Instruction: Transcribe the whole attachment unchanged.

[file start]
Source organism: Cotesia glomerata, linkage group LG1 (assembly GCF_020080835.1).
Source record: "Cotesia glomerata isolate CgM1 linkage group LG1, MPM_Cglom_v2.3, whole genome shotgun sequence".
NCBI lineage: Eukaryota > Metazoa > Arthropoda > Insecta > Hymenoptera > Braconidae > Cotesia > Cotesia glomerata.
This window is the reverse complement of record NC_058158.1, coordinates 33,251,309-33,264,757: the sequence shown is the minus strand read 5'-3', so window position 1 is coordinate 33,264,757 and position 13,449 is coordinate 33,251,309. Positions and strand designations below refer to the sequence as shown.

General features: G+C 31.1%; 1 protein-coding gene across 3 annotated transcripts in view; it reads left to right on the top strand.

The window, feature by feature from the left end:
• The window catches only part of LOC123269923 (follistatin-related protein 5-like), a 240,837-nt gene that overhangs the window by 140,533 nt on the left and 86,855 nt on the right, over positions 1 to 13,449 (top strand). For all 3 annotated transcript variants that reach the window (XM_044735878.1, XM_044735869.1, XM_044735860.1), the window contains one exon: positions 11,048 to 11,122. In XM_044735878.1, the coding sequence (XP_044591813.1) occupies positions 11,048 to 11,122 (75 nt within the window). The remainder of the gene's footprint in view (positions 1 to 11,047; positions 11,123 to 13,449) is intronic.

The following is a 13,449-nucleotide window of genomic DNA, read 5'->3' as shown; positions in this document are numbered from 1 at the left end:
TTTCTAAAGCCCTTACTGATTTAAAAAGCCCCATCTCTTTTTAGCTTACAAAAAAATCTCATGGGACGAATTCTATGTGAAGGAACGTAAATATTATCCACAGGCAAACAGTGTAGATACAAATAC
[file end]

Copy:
Source organism: Cotesia glomerata, linkage group LG1 (assembly GCF_020080835.1).
Source record: "Cotesia glomerata isolate CgM1 linkage group LG1, MPM_Cglom_v2.3, whole genome shotgun sequence".
NCBI lineage: Eukaryota > Metazoa > Arthropoda > Insecta > Hymenoptera > Braconidae > Cotesia > Cotesia glomerata.
This window is the reverse complement of record NC_058158.1, coordinates 33,251,309-33,264,757: the sequence shown is the minus strand read 5'-3', so window position 1 is coordinate 33,264,757 and position 13,449 is coordinate 33,251,309. Positions and strand designations below refer to the sequence as shown.

General features: G+C 31.1%; 1 protein-coding gene across 3 annotated transcripts in view; it reads left to right on the top strand.

The window, feature by feature from the left end:
• The window catches only part of LOC123269923 (follistatin-related protein 5-like), a 240,837-nt gene that overhangs the window by 140,533 nt on the left and 86,855 nt on the right, over positions 1 to 13,449 (top strand). For all 3 annotated transcript variants that reach the window (XM_044735878.1, XM_044735869.1, XM_044735860.1), the window contains one exon: positions 11,048 to 11,122. In XM_044735878.1, the coding sequence (XP_044591813.1) occupies positions 11,048 to 11,122 (75 nt within the window). The remainder of the gene's footprint in view (positions 1 to 11,047; positions 11,123 to 13,449) is intronic.

The following is a 13,449-nucleotide window of genomic DNA, read 5'->3' as shown; positions in this document are numbered from 1 at the left end:
TTTCTAAAGCCCTTACTGATTTAAAAAGCCCCATCTCTTTTTAGCTTACAAAAAAATCTCATGGGACGAATTCTATGTGAAGGAACGTAAATATTATCCACAGGCAAACAGTGTAGATACAAATAC